The 2014 Polaris RZR 800 XC Edition units have arrived at the local NJ dealers so I thought I would head over and check them out. I have been waiting to see them in person and along side the other RZR 800 models as to judge for myself whether they are really worth the $15k price tag compared to the lesser priced Base and LE models. When Polaris first announced the RZR 800 XC I wasn’t sure if I (or anyone else for that matter) would be interested in it, at least not for the price, but as I stood on the dealer lot looking it over for the first time, I can honestly say Polaris has definitely piqued my interest. After kicking the tires I definitely can see what Polaris’s intentions were in releasing this unit, and how they can easily justify the steeper price tag as well. Unfortunately I wasn’t able to test drive the unit today but I will in the near future so be sure to check back for an update on my ride impressions. So for now here are my thoughts on seeing it first hand.
When Polaris first announced the 2014 RZR 800 XC my initial thoughts were that for the $15k price tag it should come with the roof, bumpers and doors right off the showroom floor as well, and I still believe that after seeing it in person. It’s not that the additions offered on the special edition RZR 800 XC model aren’t worth the extra coin over the lesser priced RZR 800 models because in all honesty the addition of the Walker Evans Shocks and PRP Seats alone justify its price tag, but for me those additions just aren’t enough to sway me to spend my money on it just yet since we have so many other options out there for 2014 in the same price range. After all its still a platform that is now 6 years old and I believe for the money the RZR 800 S LE would be the better choice if you ride where there isn’t any width restrictions. The RZR 800 XC lists for almost 4 grand more than the base model RZR 800, and 2 grand more than the RZR 800 LE so for the extra $2k over the LE the consumer does get a pretty well set up machine for the woods right off the showroom floor, I just wished there was more. In comparison the RZR 800 S LE is only $200.00 more though.
As I began to look over the unit it became apparent that Polaris’s fit and finish isn’t on par with some of their competition as well. Everything in the cock pit just seems cheaply built to me. From the dash panel to the pedals and even the steering wheel which doesn’t offer a solid feel, it just seems cheap. Over all the black matte plastics were sharp looking, but there were areas on the hood and fender panels that almost looked like they were worn or faded already. They possibly could have been damaged in shipping but I am not sure if that is the case or if they were manufactured that way. Seeing another unit will tell, but the dealer I was at
only had the one on hand. Those who have be in the seat of the RZR 800 before know that the interior is pretty plain and its no different on the XC. The interiors one saving grace is the PRP seats Polaris threw in the XC. They are extremely comfortable and also include an adjustable slider base. They are much better seats than the stockers on the other 800 models including the S and a great addition to the XC package.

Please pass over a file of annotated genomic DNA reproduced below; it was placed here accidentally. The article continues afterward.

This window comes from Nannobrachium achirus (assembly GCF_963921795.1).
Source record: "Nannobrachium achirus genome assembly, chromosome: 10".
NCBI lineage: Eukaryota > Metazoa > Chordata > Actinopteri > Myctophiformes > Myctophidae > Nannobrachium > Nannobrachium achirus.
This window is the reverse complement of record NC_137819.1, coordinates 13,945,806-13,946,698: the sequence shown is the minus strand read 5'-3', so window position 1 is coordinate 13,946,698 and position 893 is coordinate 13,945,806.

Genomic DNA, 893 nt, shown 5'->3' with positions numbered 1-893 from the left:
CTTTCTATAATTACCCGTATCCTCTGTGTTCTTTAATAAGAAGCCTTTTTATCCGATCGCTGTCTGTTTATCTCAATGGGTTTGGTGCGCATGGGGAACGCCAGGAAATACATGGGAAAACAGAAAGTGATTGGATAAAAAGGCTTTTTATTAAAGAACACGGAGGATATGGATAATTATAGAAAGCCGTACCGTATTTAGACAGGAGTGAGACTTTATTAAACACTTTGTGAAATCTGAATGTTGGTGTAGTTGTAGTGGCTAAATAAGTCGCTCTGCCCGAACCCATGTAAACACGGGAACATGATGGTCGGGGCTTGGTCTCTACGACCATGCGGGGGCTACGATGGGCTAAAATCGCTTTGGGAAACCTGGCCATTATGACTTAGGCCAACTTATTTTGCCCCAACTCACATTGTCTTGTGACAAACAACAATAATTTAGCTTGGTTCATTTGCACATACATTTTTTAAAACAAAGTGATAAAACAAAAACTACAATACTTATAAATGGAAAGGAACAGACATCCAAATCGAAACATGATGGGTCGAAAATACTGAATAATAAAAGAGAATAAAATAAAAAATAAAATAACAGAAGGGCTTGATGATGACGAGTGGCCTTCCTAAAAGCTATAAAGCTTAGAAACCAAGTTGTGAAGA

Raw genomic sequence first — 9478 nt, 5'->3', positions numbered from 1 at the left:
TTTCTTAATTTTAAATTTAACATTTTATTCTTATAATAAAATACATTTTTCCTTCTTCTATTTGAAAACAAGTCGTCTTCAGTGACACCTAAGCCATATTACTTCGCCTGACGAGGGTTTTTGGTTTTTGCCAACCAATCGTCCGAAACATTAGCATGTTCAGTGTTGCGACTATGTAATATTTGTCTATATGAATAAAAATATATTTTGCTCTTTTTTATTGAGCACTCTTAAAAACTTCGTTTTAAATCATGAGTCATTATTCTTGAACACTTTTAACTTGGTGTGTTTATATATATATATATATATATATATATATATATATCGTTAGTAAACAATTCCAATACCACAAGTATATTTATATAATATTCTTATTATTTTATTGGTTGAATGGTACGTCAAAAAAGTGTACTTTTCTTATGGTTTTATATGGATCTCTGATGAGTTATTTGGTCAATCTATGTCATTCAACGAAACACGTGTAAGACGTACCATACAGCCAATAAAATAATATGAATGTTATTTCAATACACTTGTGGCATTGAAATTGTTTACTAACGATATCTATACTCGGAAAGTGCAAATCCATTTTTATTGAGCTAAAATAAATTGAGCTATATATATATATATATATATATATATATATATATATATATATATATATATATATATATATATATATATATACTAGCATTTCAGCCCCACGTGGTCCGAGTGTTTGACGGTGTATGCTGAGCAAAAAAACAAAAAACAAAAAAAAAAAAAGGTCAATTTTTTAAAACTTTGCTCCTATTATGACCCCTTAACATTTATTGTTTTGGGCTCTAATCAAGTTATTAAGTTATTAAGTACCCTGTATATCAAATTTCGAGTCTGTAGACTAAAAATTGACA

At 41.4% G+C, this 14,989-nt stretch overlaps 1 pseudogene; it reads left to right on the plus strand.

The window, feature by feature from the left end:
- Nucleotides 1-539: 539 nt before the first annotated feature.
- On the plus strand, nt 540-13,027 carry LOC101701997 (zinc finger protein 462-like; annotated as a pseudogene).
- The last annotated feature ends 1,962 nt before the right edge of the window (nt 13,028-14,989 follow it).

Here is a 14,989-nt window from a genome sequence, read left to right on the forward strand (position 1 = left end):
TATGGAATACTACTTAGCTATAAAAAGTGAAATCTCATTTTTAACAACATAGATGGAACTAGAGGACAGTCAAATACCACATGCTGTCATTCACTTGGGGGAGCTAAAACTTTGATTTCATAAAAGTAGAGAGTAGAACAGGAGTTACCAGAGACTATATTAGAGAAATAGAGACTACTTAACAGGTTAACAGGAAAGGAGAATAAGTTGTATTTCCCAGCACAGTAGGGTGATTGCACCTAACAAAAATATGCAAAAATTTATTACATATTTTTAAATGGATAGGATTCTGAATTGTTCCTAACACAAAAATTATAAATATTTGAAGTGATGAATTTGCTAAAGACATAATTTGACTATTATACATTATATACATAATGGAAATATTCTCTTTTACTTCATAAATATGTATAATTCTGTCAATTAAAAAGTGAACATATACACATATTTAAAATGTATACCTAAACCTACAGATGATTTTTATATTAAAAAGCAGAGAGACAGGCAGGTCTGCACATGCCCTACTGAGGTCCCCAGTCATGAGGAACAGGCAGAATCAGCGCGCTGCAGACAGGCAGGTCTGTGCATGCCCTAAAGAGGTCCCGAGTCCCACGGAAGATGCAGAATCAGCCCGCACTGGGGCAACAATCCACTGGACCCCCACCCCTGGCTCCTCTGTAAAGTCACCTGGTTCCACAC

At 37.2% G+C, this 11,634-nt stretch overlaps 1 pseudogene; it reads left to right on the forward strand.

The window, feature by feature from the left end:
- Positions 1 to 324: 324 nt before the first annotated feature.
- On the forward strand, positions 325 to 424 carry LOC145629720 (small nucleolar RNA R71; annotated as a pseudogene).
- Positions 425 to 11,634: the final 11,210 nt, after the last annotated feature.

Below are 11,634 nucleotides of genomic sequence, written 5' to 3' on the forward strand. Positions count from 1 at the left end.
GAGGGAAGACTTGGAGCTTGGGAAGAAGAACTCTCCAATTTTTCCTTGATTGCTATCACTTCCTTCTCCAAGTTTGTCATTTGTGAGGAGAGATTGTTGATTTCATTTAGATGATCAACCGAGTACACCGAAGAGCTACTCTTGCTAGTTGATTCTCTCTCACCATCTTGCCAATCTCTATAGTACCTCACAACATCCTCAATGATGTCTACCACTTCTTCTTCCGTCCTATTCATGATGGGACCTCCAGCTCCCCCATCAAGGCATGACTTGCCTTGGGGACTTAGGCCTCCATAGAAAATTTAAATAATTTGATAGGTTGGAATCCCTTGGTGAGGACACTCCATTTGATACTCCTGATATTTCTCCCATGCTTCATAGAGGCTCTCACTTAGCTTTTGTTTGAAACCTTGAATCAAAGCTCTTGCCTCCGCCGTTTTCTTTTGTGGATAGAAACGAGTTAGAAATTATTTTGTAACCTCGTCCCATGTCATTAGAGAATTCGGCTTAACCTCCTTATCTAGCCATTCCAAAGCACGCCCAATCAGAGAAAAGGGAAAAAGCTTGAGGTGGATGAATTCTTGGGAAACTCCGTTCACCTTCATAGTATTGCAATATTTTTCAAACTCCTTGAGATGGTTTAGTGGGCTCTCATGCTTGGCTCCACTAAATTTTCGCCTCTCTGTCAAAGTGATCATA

The addition of 26″ Maxxis Big Horn tires on the 14″ Vader wheels are definitely a step up from the other models, and some may like them, but for me they are wasted money as they would be pulled off from day one for a set of beadlocks and Pit Bull tires. What I found interesting was before seeing the XC in person, I couldn’t tell what gave the XC its 55 inch width. I thought it was the Vader wheels and in part it is, but its widest points are actually the fender flares. Without the flares it looks like the width would be around 52 or 53 inches wide. The remaining addition to the XC is the Walker Evans Shocks and I will reserve judgement on them till I test drive the XC in the coming weeks. I will say that even with the shocks set to the least amount of pre load the suspension feels stiff under load and when pushing down on the unit. Not sure if the springs are really stiff or they just need time under load to settle some.
So after seeing the XC in person for the first time I walked away with mixed feelings about it. It comes equipped with better seats, wheels, tires, and what may possibly be the better suspension compared to it’s siblings, but at the same time it seemed it could have had a few more bells and whistles thrown on for the price. I for one would give up the wheels and tires for a pair of full doors, windshield, bumpers and a roof. To me that would really be a special edition 800. Compared with the 2014 S LE they had on the lot it also seemed to come up a bit short on fit and finish. Is it worth the extra money over a base or LE 800, or worth spending the money on over an S? Until I test drive it, I really can’t come to that conclusion. But after seeing it in person I can’t wait to head back and take it for a ride in the woods to test out the Walker Evans shocks. If you’re currently in the market for a RZR 800 and need to keep it under 55 inches wide, or you just want a better suspension and more comfortable seating right off the show room floor, then the RZR 800 XC edition may be just what you’re looking for.